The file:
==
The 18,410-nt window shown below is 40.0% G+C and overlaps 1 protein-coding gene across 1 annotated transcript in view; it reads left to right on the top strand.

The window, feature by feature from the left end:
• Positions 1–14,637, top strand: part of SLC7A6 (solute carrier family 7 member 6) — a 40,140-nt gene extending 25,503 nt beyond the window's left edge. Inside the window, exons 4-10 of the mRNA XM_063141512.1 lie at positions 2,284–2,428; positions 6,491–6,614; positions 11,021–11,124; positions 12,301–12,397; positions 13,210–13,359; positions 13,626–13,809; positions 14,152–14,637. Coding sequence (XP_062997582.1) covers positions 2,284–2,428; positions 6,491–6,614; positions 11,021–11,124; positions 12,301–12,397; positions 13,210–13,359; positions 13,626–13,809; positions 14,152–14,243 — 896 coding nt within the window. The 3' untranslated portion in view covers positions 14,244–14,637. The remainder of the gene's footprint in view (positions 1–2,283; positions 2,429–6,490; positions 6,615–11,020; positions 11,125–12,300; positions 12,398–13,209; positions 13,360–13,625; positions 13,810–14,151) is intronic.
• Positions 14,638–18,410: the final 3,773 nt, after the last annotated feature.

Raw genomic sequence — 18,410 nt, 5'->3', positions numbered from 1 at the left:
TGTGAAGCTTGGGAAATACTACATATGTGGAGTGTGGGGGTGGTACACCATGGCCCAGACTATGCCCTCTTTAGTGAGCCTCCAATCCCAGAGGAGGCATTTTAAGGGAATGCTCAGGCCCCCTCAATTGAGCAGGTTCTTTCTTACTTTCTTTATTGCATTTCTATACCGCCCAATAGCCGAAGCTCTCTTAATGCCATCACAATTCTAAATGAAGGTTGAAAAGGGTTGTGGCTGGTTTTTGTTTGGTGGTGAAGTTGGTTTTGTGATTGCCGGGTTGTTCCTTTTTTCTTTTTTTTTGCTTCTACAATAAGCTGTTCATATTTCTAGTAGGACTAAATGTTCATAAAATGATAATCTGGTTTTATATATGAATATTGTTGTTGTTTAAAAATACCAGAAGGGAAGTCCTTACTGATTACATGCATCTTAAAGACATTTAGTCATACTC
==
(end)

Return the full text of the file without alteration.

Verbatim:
The 18,410-nt window shown below is 40.0% G+C and overlaps 1 protein-coding gene across 1 annotated transcript in view; it reads left to right on the top strand.

The window, feature by feature from the left end:
• Positions 1–14,637, top strand: part of SLC7A6 (solute carrier family 7 member 6) — a 40,140-nt gene extending 25,503 nt beyond the window's left edge. Inside the window, exons 4-10 of the mRNA XM_063141512.1 lie at positions 2,284–2,428; positions 6,491–6,614; positions 11,021–11,124; positions 12,301–12,397; positions 13,210–13,359; positions 13,626–13,809; positions 14,152–14,637. Coding sequence (XP_062997582.1) covers positions 2,284–2,428; positions 6,491–6,614; positions 11,021–11,124; positions 12,301–12,397; positions 13,210–13,359; positions 13,626–13,809; positions 14,152–14,243 — 896 coding nt within the window. The 3' untranslated portion in view covers positions 14,244–14,637. The remainder of the gene's footprint in view (positions 1–2,283; positions 2,429–6,490; positions 6,615–11,020; positions 11,125–12,300; positions 12,398–13,209; positions 13,360–13,625; positions 13,810–14,151) is intronic.
• Positions 14,638–18,410: the final 3,773 nt, after the last annotated feature.

Raw genomic sequence — 18,410 nt, 5'->3', positions numbered from 1 at the left:
TGTGAAGCTTGGGAAATACTACATATGTGGAGTGTGGGGGTGGTACACCATGGCCCAGACTATGCCCTCTTTAGTGAGCCTCCAATCCCAGAGGAGGCATTTTAAGGGAATGCTCAGGCCCCCTCAATTGAGCAGGTTCTTTCTTACTTTCTTTATTGCATTTCTATACCGCCCAATAGCCGAAGCTCTCTTAATGCCATCACAATTCTAAATGAAGGTTGAAAAGGGTTGTGGCTGGTTTTTGTTTGGTGGTGAAGTTGGTTTTGTGATTGCCGGGTTGTTCCTTTTTTCTTTTTTTTTGCTTCTACAATAAGCTGTTCATATTTCTAGTAGGACTAAATGTTCATAAAATGATAATCTGGTTTTATATATGAATATTGTTGTTGTTTAAAAATACCAGAAGGGAAGTCCTTACTGATTACATGCATCTTAAAGACATTTAGTCATACTC